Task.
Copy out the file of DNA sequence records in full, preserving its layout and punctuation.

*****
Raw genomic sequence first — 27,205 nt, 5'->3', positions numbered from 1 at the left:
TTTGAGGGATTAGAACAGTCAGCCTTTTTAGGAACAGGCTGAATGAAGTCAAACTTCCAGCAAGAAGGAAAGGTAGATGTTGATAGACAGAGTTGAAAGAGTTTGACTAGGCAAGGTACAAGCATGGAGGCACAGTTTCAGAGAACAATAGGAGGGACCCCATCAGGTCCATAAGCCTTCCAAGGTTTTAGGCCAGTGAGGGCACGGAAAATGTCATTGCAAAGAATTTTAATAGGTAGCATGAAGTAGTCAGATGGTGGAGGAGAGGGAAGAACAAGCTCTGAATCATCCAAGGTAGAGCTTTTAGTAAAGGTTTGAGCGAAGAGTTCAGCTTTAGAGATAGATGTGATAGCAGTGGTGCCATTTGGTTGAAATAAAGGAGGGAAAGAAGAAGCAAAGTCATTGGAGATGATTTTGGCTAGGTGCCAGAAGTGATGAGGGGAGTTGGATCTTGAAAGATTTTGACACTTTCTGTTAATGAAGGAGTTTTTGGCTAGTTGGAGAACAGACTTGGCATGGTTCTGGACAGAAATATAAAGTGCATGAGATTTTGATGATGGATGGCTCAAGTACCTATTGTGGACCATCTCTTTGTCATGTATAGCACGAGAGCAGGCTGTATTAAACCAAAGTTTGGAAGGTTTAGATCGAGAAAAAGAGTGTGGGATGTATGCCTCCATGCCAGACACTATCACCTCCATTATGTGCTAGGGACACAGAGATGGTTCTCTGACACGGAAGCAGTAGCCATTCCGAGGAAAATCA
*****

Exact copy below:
Raw genomic sequence first — 27,205 nt, 5'->3', positions numbered from 1 at the left:
TTTGAGGGATTAGAACAGTCAGCCTTTTTAGGAACAGGCTGAATGAAGTCAAACTTCCAGCAAGAAGGAAAGGTAGATGTTGATAGACAGAGTTGAAAGAGTTTGACTAGGCAAGGTACAAGCATGGAGGCACAGTTTCAGAGAACAATAGGAGGGACCCCATCAGGTCCATAAGCCTTCCAAGGTTTTAGGCCAGTGAGGGCACGGAAAATGTCATTGCAAAGAATTTTAATAGGTAGCATGAAGTAGTCAGATGGTGGAGGAGAGGGAAGAACAAGCTCTGAATCATCCAAGGTAGAGCTTTTAGTAAAGGTTTGAGCGAAGAGTTCAGCTTTAGAGATAGATGTGATAGCAGTGGTGCCATTTGGTTGAAATAAAGGAGGGAAAGAAGAAGCAAAGTCATTGGAGATGATTTTGGCTAGGTGCCAGAAGTGATGAGGGGAGTTGGATCTTGAAAGATTTTGACACTTTCTGTTAATGAAGGAGTTTTTGGCTAGTTGGAGAACAGACTTGGCATGGTTCTGGACAGAAATATAAAGTGCATGAGATTTTGATGATGGATGGCTCAAGTACCTATTGTGGACCATCTCTTTGTCATGTATAGCACGAGAGCAGGCTGTATTAAACCAAAGTTTGGAAGGTTTAGATCGAGAAAAAGAGTGTGGGATGTATGCCTCCATGCCAGACACTATCACCTCCATTATGTGCTAGGGACACAGAGATGGTTCTCTGACACGGAAGCAGTAGCCATTCCGAGGAAAATCA